It seems astonishing to the layperson that anybody would go to the extremes René Descartes went to simply to discover that he existed. What could be more self-evident to a conscious being than one's own self-consciousness?
But Descartes was not on a fool's errand. In a world of sophisticated skepticism, he sought certainty for something that could serve as a foundation for much, much more. He moved from the certitude of self-consciousness to the certitude of the existence of God, no small matter for the doubt-ridden believer. Descartes and others like him understood that to prove the existence of God is prior to affirming the trustworthiness of Scripture and the birth and work of the person of Christ.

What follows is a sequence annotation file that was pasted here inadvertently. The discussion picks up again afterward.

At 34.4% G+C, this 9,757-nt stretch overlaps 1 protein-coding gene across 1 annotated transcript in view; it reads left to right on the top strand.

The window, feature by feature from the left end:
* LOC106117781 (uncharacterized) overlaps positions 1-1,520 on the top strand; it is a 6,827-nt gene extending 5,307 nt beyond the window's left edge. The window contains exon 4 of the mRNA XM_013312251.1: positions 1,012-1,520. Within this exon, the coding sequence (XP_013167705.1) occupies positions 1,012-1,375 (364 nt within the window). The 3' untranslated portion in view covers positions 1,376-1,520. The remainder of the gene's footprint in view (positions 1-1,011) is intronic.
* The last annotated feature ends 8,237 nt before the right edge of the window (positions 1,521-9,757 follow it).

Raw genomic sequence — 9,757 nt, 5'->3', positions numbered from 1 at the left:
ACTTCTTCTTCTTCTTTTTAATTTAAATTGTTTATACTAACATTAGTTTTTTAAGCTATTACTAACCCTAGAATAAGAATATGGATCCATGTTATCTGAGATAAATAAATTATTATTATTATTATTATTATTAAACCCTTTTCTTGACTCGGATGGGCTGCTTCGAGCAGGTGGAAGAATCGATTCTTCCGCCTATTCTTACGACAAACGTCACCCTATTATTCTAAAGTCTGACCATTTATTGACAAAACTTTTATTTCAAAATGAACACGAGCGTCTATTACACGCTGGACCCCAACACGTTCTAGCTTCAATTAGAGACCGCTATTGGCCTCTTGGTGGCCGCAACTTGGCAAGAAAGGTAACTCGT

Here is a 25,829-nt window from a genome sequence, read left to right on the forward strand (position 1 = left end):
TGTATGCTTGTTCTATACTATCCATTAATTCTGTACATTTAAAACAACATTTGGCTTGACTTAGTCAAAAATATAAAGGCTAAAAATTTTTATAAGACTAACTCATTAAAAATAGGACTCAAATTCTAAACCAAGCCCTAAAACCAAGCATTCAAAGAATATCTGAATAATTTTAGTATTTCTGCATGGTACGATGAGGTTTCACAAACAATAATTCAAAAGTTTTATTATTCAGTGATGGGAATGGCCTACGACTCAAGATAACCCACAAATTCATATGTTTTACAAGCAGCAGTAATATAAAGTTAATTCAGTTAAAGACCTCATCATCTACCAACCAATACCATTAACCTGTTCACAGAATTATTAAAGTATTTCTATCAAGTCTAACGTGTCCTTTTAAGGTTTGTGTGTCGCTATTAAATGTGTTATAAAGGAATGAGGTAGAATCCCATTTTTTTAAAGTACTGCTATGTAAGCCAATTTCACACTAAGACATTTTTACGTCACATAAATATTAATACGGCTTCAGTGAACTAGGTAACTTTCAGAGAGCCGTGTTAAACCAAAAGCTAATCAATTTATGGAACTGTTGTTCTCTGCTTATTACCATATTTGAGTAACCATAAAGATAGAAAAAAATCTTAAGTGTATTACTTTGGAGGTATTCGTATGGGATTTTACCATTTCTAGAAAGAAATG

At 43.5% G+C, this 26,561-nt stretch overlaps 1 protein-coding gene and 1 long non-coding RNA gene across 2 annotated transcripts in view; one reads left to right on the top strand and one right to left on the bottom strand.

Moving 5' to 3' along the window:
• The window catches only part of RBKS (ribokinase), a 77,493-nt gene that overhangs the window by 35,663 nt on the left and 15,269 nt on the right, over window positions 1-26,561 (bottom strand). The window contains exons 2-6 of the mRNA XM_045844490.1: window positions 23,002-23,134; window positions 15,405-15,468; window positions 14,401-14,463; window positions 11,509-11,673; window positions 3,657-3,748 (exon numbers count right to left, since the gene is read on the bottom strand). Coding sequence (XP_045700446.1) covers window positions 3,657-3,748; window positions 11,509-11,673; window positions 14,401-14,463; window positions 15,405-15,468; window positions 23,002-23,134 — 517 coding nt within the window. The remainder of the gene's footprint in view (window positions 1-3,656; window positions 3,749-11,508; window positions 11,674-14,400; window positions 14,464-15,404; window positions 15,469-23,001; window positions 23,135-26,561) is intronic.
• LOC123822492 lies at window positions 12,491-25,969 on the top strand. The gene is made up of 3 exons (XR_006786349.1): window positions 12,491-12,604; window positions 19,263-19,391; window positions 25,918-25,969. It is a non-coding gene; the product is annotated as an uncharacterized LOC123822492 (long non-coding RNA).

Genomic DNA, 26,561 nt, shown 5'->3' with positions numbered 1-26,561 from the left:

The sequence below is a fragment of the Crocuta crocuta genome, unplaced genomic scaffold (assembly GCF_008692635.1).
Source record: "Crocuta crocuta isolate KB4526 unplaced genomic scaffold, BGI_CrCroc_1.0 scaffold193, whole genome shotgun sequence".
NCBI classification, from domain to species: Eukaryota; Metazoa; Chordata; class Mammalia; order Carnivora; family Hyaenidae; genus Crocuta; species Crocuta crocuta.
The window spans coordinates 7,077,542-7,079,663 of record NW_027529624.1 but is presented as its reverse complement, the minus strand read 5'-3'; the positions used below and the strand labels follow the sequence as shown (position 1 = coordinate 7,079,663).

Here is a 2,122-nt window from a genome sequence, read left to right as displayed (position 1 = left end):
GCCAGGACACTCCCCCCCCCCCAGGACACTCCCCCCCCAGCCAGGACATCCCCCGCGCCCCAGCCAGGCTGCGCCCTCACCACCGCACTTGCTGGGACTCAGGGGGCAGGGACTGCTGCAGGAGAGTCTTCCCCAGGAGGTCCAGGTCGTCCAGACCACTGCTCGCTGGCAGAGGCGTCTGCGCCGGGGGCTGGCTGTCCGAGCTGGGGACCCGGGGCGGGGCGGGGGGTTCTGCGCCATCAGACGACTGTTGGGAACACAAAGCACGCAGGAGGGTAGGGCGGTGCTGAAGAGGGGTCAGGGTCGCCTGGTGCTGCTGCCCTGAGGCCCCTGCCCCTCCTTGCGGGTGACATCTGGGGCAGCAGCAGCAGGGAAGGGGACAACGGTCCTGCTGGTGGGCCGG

The most important certainty we can ever have is the foundational certainty of the existence of God. It was this matter that prompted Jonathan Edwards to declare, "Nothing is more certain than that there must be an unmade and unlimited being"
On this bedrock of certainty rest the promises of that unmade, unlimited Being. On these promises we rest our faith. Doubting served Descartes well, but Edwards knew that, ultimately, it is dubious to doubt the indubitable.
Echo the father of the epileptic boy’s cry: “Lord, I believe; help my unbelief.”